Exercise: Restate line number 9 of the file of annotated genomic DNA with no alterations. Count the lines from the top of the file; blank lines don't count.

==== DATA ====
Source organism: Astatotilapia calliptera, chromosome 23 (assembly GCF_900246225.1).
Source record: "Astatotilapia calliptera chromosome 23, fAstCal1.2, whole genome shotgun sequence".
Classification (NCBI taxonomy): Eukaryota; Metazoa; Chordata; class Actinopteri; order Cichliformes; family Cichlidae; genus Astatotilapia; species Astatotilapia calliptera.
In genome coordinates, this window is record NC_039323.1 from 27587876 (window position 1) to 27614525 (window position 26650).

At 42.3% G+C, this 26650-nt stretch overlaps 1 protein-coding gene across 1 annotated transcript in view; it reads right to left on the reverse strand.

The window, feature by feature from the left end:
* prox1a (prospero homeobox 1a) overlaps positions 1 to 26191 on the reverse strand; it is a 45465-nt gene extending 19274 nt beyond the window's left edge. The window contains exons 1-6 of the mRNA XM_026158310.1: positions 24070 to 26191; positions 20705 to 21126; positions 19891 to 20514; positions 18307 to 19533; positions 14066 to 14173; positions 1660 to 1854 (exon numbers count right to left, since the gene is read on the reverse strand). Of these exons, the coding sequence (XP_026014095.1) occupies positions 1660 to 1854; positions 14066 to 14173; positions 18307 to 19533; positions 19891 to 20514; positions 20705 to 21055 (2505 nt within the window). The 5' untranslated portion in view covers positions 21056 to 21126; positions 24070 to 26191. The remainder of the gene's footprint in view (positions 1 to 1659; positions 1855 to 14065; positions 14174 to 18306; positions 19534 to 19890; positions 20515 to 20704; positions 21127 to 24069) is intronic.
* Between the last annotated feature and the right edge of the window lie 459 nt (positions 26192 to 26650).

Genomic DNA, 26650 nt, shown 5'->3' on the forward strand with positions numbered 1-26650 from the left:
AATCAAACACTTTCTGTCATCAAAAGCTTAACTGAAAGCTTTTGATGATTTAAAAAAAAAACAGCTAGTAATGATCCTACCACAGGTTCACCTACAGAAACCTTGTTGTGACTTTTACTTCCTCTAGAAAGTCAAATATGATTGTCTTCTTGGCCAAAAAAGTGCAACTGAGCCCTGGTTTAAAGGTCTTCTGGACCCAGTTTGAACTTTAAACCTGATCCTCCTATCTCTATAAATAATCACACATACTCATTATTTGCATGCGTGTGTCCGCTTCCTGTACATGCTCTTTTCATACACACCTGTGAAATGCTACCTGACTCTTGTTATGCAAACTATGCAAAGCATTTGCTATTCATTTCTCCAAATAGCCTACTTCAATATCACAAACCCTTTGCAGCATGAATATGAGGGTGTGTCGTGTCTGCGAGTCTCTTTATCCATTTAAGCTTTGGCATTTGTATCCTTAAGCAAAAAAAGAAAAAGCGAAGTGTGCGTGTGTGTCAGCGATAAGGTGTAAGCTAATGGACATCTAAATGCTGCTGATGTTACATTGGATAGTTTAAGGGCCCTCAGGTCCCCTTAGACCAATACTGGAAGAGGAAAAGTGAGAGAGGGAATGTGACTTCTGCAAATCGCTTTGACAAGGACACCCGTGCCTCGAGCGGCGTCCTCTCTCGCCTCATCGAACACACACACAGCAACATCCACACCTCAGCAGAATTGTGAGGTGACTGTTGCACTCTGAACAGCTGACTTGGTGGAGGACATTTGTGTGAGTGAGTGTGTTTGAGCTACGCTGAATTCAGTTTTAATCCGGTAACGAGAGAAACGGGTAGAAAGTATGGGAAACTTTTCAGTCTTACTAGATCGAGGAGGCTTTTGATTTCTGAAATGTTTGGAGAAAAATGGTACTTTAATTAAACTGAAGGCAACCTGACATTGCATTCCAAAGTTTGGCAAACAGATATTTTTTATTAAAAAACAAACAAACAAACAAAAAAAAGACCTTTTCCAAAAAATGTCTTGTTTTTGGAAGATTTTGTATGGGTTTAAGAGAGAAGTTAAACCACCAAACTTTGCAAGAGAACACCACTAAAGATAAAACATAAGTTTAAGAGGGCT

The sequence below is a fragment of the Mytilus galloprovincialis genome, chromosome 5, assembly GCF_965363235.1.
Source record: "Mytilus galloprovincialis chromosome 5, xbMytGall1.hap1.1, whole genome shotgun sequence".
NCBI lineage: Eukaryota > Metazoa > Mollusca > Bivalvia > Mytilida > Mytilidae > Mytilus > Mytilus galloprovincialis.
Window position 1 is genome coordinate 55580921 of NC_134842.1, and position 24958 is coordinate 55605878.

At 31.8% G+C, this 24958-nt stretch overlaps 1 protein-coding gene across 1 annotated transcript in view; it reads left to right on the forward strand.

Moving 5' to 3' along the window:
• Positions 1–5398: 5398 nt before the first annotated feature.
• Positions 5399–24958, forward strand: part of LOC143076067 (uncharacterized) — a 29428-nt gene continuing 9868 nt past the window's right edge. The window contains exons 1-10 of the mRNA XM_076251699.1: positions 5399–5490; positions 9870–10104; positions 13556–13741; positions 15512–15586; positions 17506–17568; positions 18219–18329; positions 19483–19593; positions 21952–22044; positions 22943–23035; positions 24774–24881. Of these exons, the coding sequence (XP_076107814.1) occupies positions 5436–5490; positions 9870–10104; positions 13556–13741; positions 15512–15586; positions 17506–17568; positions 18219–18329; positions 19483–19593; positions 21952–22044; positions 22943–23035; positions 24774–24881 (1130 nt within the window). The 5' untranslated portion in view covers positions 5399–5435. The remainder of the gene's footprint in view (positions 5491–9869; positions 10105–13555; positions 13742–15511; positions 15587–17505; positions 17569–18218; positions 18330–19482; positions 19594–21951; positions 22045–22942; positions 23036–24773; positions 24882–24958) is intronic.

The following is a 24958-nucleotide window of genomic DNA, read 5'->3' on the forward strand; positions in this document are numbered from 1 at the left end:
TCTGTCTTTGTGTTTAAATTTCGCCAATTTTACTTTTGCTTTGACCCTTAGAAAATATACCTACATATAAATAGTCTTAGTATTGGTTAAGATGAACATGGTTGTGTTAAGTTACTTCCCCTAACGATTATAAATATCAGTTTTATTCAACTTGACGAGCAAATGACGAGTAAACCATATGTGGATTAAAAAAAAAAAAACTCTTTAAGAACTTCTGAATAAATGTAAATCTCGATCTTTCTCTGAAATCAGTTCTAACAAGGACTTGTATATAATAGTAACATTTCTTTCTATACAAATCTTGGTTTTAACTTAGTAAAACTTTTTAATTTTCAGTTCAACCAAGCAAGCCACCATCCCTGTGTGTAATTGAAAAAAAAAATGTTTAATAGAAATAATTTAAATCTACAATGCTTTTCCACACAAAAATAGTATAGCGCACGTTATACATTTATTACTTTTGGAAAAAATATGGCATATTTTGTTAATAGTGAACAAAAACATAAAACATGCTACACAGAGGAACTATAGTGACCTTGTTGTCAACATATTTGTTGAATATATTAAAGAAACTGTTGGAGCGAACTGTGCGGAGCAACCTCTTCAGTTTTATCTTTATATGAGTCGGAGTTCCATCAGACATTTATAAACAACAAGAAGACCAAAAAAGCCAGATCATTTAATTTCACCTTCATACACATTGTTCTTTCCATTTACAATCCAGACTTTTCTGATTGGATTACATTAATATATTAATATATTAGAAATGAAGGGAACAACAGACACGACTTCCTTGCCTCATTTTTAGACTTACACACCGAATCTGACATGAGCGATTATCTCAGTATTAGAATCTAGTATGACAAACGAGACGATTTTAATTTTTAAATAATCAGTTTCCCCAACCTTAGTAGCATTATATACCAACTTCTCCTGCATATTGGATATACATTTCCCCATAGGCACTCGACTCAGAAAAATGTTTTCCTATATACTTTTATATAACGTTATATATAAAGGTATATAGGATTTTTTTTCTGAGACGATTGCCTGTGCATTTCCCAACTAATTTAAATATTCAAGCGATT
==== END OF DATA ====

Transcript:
Genomic DNA, 26650 nt, shown 5'->3' on the forward strand with positions numbered 1-26650 from the left: